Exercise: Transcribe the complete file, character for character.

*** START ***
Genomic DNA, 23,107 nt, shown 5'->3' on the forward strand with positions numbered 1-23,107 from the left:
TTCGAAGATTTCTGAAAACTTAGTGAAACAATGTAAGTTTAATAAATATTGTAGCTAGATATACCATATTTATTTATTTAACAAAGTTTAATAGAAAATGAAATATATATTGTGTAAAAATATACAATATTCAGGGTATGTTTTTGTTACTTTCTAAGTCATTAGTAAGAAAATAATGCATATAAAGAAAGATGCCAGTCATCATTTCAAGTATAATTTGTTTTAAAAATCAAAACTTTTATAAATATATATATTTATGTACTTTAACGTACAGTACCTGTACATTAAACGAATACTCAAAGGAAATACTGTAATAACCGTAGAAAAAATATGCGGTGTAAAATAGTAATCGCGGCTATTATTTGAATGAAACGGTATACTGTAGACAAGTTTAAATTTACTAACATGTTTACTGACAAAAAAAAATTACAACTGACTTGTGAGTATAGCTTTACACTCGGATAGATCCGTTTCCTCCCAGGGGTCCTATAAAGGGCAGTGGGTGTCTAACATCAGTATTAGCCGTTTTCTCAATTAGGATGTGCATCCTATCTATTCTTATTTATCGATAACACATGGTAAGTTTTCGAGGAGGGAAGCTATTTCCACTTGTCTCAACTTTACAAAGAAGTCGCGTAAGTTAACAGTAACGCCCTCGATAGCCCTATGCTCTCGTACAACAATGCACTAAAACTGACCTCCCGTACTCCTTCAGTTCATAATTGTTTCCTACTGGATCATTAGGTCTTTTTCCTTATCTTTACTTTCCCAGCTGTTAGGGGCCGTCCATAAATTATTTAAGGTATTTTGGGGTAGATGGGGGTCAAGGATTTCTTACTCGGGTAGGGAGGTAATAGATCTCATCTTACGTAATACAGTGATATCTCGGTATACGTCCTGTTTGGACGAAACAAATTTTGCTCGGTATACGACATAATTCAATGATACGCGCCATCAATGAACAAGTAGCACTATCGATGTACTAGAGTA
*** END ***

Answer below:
Genomic DNA, 23,107 nt, shown 5'->3' on the forward strand with positions numbered 1-23,107 from the left:
TTCGAAGATTTCTGAAAACTTAGTGAAACAATGTAAGTTTAATAAATATTGTAGCTAGATATACCATATTTATTTATTTAACAAAGTTTAATAGAAAATGAAATATATATTGTGTAAAAATATACAATATTCAGGGTATGTTTTTGTTACTTTCTAAGTCATTAGTAAGAAAATAATGCATATAAAGAAAGATGCCAGTCATCATTTCAAGTATAATTTGTTTTAAAAATCAAAACTTTTATAAATATATATATTTATGTACTTTAACGTACAGTACCTGTACATTAAACGAATACTCAAAGGAAATACTGTAATAACCGTAGAAAAAATATGCGGTGTAAAATAGTAATCGCGGCTATTATTTGAATGAAACGGTATACTGTAGACAAGTTTAAATTTACTAACATGTTTACTGACAAAAAAAAATTACAACTGACTTGTGAGTATAGCTTTACACTCGGATAGATCCGTTTCCTCCCAGGGGTCCTATAAAGGGCAGTGGGTGTCTAACATCAGTATTAGCCGTTTTCTCAATTAGGATGTGCATCCTATCTATTCTTATTTATCGATAACACATGGTAAGTTTTCGAGGAGGGAAGCTATTTCCACTTGTCTCAACTTTACAAAGAAGTCGCGTAAGTTAACAGTAACGCCCTCGATAGCCCTATGCTCTCGTACAACAATGCACTAAAACTGACCTCCCGTACTCCTTCAGTTCATAATTGTTTCCTACTGGATCATTAGGTCTTTTTCCTTATCTTTACTTTCCCAGCTGTTAGGGGCCGTCCATAAATTATTTAAGGTATTTTGGGGTAGATGGGGGTCAAGGATTTCTTACTCGGGTAGGGAGGTAATAGATCTCATCTTACGTAATACAGTGATATCTCGGTATACGTCCTGTTTGGACGAAACAAATTTTGCTCGGTATACGACATAATTCAATGATACGCGCCATCAATGAACAAGTAGCACTATCGATGTACTAGAGTA